Calculating bellows extension/focal length at different focal distances?

Discussion in 'Camera Building, Repairs & Modification' started by BetterSense, Sep 24, 2010.

1. BetterSenseMember

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I have a box camera. Right now, my 90mm lens is focused at about 12 feet. How much closer do I have to move it to the film plane to put it at infinity? I just realized I have no idea how to do this calculation.

2. 2F/2FMember

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I don't know about the actual calculations (i.e. the kind that people who know what they are talking about on a technical level do), however, if you want to focus a 90mm lens on infinity, I would start by placing the vertical plane in which the diaphragm resides roughly 90mm from the film plane. So, I'd say that your answer for how far back to move the lens is roughly 90mm subtracted from however far the lens is from the film now. Knowing 90mm lenses in practical use, I would say that you won't have to move it very far back; it'll be under 5mm, looking at the distance scale on my Technika.

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3. Q.G.Inactive

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About 2.3 mm.

4. BetterSenseMember

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How do you figure?

I just realized that I could put the lens on my speed graphic and measure. However, I would still like to know how to do the proper calculation of how bellows extension relates to focal distance. I know that the bellows extension is 2x the infinity distance when focused at 1:1 magnification, but I don't know any of the relationship in between.

5. David William WhiteMember

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pq = f^2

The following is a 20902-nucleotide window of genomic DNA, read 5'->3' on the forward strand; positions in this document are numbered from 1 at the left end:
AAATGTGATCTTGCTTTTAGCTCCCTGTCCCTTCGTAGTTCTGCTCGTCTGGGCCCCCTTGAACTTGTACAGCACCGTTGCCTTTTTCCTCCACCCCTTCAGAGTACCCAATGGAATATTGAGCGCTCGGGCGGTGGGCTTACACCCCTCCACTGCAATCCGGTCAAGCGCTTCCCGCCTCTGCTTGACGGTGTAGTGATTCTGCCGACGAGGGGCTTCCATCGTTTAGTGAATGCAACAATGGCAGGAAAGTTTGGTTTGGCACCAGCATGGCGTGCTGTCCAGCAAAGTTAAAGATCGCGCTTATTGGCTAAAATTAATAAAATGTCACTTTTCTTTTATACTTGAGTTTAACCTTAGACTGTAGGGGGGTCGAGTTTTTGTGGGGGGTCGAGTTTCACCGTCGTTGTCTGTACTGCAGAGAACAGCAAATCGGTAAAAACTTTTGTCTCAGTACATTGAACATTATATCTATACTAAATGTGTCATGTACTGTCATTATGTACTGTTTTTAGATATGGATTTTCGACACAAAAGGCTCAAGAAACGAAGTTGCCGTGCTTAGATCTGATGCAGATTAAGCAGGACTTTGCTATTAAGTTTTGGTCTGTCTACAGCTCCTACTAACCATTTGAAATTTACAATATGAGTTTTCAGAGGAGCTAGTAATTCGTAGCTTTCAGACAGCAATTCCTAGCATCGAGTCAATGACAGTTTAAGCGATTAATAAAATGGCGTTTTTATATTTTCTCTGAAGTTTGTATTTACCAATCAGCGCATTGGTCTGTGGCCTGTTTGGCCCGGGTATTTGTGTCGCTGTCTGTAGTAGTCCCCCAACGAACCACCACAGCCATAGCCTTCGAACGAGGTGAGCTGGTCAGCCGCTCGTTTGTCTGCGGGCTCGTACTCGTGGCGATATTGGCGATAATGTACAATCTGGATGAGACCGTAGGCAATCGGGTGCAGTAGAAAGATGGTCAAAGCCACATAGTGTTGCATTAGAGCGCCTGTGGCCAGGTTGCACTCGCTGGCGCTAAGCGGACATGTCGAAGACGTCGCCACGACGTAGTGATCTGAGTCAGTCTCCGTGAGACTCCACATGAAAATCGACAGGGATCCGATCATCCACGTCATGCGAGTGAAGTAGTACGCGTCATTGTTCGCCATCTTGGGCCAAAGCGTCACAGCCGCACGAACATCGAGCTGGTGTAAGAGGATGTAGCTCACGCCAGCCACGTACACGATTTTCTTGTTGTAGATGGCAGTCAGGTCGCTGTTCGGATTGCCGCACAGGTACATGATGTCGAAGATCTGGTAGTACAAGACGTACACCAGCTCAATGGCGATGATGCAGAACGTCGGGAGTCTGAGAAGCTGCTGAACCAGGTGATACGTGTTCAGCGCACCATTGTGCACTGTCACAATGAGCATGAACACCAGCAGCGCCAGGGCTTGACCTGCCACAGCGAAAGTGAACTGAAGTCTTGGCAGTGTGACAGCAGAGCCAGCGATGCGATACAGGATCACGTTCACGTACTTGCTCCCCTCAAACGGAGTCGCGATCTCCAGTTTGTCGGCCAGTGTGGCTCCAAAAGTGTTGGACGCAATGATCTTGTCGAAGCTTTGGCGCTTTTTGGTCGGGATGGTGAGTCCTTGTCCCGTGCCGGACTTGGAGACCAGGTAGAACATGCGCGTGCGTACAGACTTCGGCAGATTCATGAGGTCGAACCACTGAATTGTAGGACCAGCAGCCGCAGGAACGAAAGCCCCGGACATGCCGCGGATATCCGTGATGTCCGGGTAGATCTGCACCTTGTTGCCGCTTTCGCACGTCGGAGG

2.21mm = (90mm)^2/(3657.6mm)

6. SethasaurusMember

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Check out this doc :
http://www.grahamreedlightingcameraman.com/articles/notes_from_lens_lecture.pdf

"The focal length of a lens is defined as the distance from the lens at which the image is focused when the object is at infinity".

So if you have a lens with a focal length of 90mm, infinity focus is when the film plane is at 90mm from the lens. That's how I understand it.

(Should be 2.3mm closer to the lens than where it is focused at 12ft, as the above posts agree)

7. Ian CMember

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Bellows Increment as a Function of Subject Distance and Focal Length

Heres how to calculate the bellows increment from the data given, as I believe your concern was how to calculate itnot just the answer.

When you ask questions like, my 90mm lens is focused at about 12 feet, its important to carefully define the variables so that we all agree upon what were talking about.

To some thats the distance from the subject to the front of the lens barrel. Its easy to measure, but imprecise so far as calculations are concerned.

The film plane is the correct reference point, as it defines part of the optical system. With this definition of subject distance we have